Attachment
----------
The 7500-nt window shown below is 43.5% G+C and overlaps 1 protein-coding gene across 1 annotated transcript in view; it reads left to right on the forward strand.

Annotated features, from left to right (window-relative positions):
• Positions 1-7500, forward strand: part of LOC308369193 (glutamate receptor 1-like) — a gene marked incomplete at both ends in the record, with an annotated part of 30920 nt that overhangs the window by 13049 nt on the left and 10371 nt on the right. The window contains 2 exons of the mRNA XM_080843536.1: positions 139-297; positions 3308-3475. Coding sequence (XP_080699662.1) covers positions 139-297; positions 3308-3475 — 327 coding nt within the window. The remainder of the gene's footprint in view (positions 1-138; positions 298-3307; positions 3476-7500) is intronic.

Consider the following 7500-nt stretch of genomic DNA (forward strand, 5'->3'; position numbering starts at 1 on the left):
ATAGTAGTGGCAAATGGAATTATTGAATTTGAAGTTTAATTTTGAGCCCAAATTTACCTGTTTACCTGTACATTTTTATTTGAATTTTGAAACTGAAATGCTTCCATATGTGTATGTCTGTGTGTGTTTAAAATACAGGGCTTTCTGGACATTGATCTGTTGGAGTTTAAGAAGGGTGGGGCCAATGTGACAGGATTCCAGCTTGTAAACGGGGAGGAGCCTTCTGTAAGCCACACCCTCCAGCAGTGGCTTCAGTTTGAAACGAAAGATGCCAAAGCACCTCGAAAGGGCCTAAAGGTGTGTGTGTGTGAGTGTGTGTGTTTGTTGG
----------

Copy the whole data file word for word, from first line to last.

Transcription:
The 7500-nt window shown below is 43.5% G+C and overlaps 1 protein-coding gene across 1 annotated transcript in view; it reads left to right on the forward strand.

Annotated features, from left to right (window-relative positions):
• Positions 1-7500, forward strand: part of LOC308369193 (glutamate receptor 1-like) — a gene marked incomplete at both ends in the record, with an annotated part of 30920 nt that overhangs the window by 13049 nt on the left and 10371 nt on the right. The window contains 2 exons of the mRNA XM_080843536.1: positions 139-297; positions 3308-3475. Coding sequence (XP_080699662.1) covers positions 139-297; positions 3308-3475 — 327 coding nt within the window. The remainder of the gene's footprint in view (positions 1-138; positions 298-3307; positions 3476-7500) is intronic.

Consider the following 7500-nt stretch of genomic DNA (forward strand, 5'->3'; position numbering starts at 1 on the left):
ATAGTAGTGGCAAATGGAATTATTGAATTTGAAGTTTAATTTTGAGCCCAAATTTACCTGTTTACCTGTACATTTTTATTTGAATTTTGAAACTGAAATGCTTCCATATGTGTATGTCTGTGTGTGTTTAAAATACAGGGCTTTCTGGACATTGATCTGTTGGAGTTTAAGAAGGGTGGGGCCAATGTGACAGGATTCCAGCTTGTAAACGGGGAGGAGCCTTCTGTAAGCCACACCCTCCAGCAGTGGCTTCAGTTTGAAACGAAAGATGCCAAAGCACCTCGAAAGGGCCTAAAGGTGTGTGTGTGTGAGTGTGTGTGTTTGTTGG